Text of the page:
And so although Herb and Marion clearly took an active hand in getting ProPublica underway, and continue to support fundraising efforts and operations, they’re proud of the thick firewall that separates the board from programmatic decisions. “We want the newsroom to be totally independent of the board,” Herb noted. “We know nothing about what’s going on there—we never ask, and we’re never told. We don’t find out until a story has gone public, and we get an email saying, ‘Here’s the link.’”
Why the Pulitzer is not the story
Early on, the Sandlers also determined that ProPublica’s success would be measured not only by output—the quality and number of stories picked up by mainstream media—but, more importantly, by outcomes—the impact of those stories. “As much as we admire investigative journalism, the story is not the end,” Herb explained. “If it doesn’t change behavior, it was an interesting exercise but essentially meaningless.”
That’s why, when the Sandlers are asked about ProPublica’s successes, they don’t mention the Pulitzer Prize in Investigative Reporting that the organization shared with The New York Times in 2010. Instead, they point to an article that reported on the dysfunctional disciplinary procedures for California’s licensed nurses. The article stated that when nurses were accused of patient abuse or other misconduct, it took the California Board of Nursing an average of three years and five months to investigate and conclude complaints. During that time, ProPublica reported, nurses were often allowed to continue practicing.
The piece incited immediate action from the Governor’s office. “At eight o’clock one night, I got an email about [a ProPublica] front-page story in the LA Times, and I immediately clicked on the link. It was a powerful story and a horrible, horrible situation,” Herb recalled. “And then the next morning when I woke up, I had another email linking to another story in the LA Times, which explained that [then] Governor Schwarzenegger had fired most of the California Board of Nursing overnight.”
Sharing the recipe
That article is one of many ProPublica efforts that has uncovered corruption and spurred change. In its first two years, ProPublica published more than 200 stories with over 40 different partners and won 28 awards for outstanding quality. More important, as the ProPublica quarterly report from April to August of 2010 notes, its research in that quarter alone led to the tightening of Illinois nursing home standards, the indictment of 16 New Orleans policemen accused of police violence, Environmental Protection Agency orders limiting the use of certain hazardous chemical dispersants in the Gulf of Mexico, and the introduction of a Senate bill to require oil companies to disclose chemicals used in natural gas extraction.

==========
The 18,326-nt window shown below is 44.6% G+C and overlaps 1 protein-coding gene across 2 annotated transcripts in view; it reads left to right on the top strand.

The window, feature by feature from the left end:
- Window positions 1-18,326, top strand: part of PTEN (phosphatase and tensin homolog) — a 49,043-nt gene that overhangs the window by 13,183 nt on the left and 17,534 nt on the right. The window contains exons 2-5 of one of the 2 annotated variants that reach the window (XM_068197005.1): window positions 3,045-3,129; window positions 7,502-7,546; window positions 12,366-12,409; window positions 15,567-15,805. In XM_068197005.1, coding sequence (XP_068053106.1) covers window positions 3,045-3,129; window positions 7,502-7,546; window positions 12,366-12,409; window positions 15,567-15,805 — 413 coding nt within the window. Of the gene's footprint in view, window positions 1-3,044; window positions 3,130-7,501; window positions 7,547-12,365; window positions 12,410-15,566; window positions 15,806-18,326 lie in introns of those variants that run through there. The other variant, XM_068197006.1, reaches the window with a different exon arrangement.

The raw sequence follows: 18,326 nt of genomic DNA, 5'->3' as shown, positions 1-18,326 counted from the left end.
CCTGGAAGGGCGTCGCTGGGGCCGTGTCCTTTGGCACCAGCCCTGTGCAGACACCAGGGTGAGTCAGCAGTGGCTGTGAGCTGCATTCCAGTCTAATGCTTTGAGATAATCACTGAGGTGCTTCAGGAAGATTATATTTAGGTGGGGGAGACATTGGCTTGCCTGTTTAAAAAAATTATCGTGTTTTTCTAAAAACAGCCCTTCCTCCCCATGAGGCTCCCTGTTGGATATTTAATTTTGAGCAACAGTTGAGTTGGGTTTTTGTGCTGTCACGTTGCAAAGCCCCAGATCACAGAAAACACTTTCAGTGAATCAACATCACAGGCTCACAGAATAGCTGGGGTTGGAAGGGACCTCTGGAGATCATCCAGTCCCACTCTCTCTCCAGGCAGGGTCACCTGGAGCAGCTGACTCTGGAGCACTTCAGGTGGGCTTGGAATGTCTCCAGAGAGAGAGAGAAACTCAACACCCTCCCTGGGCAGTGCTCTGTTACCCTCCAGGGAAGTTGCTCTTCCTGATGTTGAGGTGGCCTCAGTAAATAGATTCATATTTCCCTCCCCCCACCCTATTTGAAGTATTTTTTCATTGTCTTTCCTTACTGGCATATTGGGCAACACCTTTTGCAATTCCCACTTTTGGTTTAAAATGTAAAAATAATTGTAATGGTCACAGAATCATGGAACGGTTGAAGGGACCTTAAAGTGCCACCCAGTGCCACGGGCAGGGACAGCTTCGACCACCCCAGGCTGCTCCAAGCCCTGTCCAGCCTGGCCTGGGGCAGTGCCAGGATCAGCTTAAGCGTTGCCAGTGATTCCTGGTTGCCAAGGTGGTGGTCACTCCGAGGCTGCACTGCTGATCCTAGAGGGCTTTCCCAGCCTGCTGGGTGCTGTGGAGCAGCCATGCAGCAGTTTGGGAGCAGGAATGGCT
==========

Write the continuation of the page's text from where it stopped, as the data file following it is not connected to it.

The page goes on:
It’s clear that ProPublica is serving its mission. But the organization also continues to find ways to take advantage of its nonprofit position to support journalism more broadly. “When the nurses story came out, ProPublica then made the recipe for how [the journalists] went about their investigation public – complete with the numbers to call and the questions to ask. No for-profit would do that in a million years,” Herb said. ProPublica has in fact made a host of tools available, among them “Dollars for Docs,” a database listing payments to doctors from pharmaceutical companies, and the “Recovery Tracker,” a searchable database analyzing stimulus expenditures. ProPublica does this work, Herb explained, because the organization and its backers fervently believe that it is “critically important for democracy to have a vigorous press investigating wrongdoing.” They’ll do whatever they can to achieve that goal.
Truly, the muckraker tradition continues.
- Start looking for the ‘right people’ as early as possible: In this case, making the critical first hire during strategy development unlocked ProPublica’s potential
- Define your own measures of success: Sometimes the conventional metrics don’t capture what you are really trying to achieve
- Take your nonprofit status seriously: As a nonprofit, ProPublica truly operates in the public’s interest by sharing insights and tactics
Sources Used for This Article
- Abrahm Lustgarten, “Drilling Accountability Bill Would Regulate Fracturing Too,” ProPublica, July 29, 2010.
- Bridgespan interviews and correspondence with Herb Sandler.
- Del Jones, “Stock Soars: 2009 was great for female CEOs’ companies,” USA Today, December 20, 2009.
- Joe Nocera, “Self-Made Philanthropists,” New York Times, March 9, 2008.
- ProPublica, “About Us.”
- ProPublica 2010 Annual Report
- Thomas J. Tierney and Joel L. Fleishman, Give Smart: Philanthropy That Gets Results, (Public Affairs, 2011).
- Tracy Weber and Charles Ornstein, “Schwarzenegger Replaces Most of State Nursing Board,” Los Angeles Times, July 14, 2009.